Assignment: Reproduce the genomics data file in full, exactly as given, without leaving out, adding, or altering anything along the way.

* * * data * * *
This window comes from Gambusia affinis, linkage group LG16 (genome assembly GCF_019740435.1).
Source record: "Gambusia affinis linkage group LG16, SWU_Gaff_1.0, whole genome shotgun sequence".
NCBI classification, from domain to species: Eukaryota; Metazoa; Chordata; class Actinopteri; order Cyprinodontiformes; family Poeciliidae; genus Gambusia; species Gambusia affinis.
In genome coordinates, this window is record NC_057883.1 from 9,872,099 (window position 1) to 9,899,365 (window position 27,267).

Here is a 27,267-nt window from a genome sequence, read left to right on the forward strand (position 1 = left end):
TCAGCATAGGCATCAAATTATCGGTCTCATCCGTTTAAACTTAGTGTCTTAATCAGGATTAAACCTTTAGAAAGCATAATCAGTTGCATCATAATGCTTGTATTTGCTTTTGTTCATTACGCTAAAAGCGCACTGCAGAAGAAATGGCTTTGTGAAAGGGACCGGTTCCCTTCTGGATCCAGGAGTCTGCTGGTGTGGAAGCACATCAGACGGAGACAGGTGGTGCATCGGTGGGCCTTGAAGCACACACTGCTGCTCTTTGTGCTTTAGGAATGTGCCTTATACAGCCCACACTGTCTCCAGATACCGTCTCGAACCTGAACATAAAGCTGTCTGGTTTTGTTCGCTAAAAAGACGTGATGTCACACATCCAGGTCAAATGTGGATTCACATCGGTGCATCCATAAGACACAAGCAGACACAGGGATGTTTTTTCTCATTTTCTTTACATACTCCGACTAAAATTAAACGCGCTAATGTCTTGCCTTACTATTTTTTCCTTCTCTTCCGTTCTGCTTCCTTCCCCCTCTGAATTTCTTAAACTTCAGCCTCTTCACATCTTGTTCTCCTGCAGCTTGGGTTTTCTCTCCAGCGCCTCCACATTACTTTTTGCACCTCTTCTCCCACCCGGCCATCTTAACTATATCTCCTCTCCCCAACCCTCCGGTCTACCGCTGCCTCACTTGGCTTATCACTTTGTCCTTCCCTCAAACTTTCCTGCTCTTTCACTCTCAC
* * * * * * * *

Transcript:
This window comes from Gambusia affinis, linkage group LG16 (genome assembly GCF_019740435.1).
Source record: "Gambusia affinis linkage group LG16, SWU_Gaff_1.0, whole genome shotgun sequence".
NCBI classification, from domain to species: Eukaryota; Metazoa; Chordata; class Actinopteri; order Cyprinodontiformes; family Poeciliidae; genus Gambusia; species Gambusia affinis.
In genome coordinates, this window is record NC_057883.1 from 9,872,099 (window position 1) to 9,899,365 (window position 27,267).

Here is a 27,267-nt window from a genome sequence, read left to right on the forward strand (position 1 = left end):
TCAGCATAGGCATCAAATTATCGGTCTCATCCGTTTAAACTTAGTGTCTTAATCAGGATTAAACCTTTAGAAAGCATAATCAGTTGCATCATAATGCTTGTATTTGCTTTTGTTCATTACGCTAAAAGCGCACTGCAGAAGAAATGGCTTTGTGAAAGGGACCGGTTCCCTTCTGGATCCAGGAGTCTGCTGGTGTGGAAGCACATCAGACGGAGACAGGTGGTGCATCGGTGGGCCTTGAAGCACACACTGCTGCTCTTTGTGCTTTAGGAATGTGCCTTATACAGCCCACACTGTCTCCAGATACCGTCTCGAACCTGAACATAAAGCTGTCTGGTTTTGTTCGCTAAAAAGACGTGATGTCACACATCCAGGTCAAATGTGGATTCACATCGGTGCATCCATAAGACACAAGCAGACACAGGGATGTTTTTTCTCATTTTCTTTACATACTCCGACTAAAATTAAACGCGCTAATGTCTTGCCTTACTATTTTTTCCTTCTCTTCCGTTCTGCTTCCTTCCCCCTCTGAATTTCTTAAACTTCAGCCTCTTCACATCTTGTTCTCCTGCAGCTTGGGTTTTCTCTCCAGCGCCTCCACATTACTTTTTGCACCTCTTCTCCCACCCGGCCATCTTAACTATATCTCCTCTCCCCAACCCTCCGGTCTACCGCTGCCTCACTTGGCTTATCACTTTGTCCTTCCCTCAAACTTTCCTGCTCTTTCACTCTCAC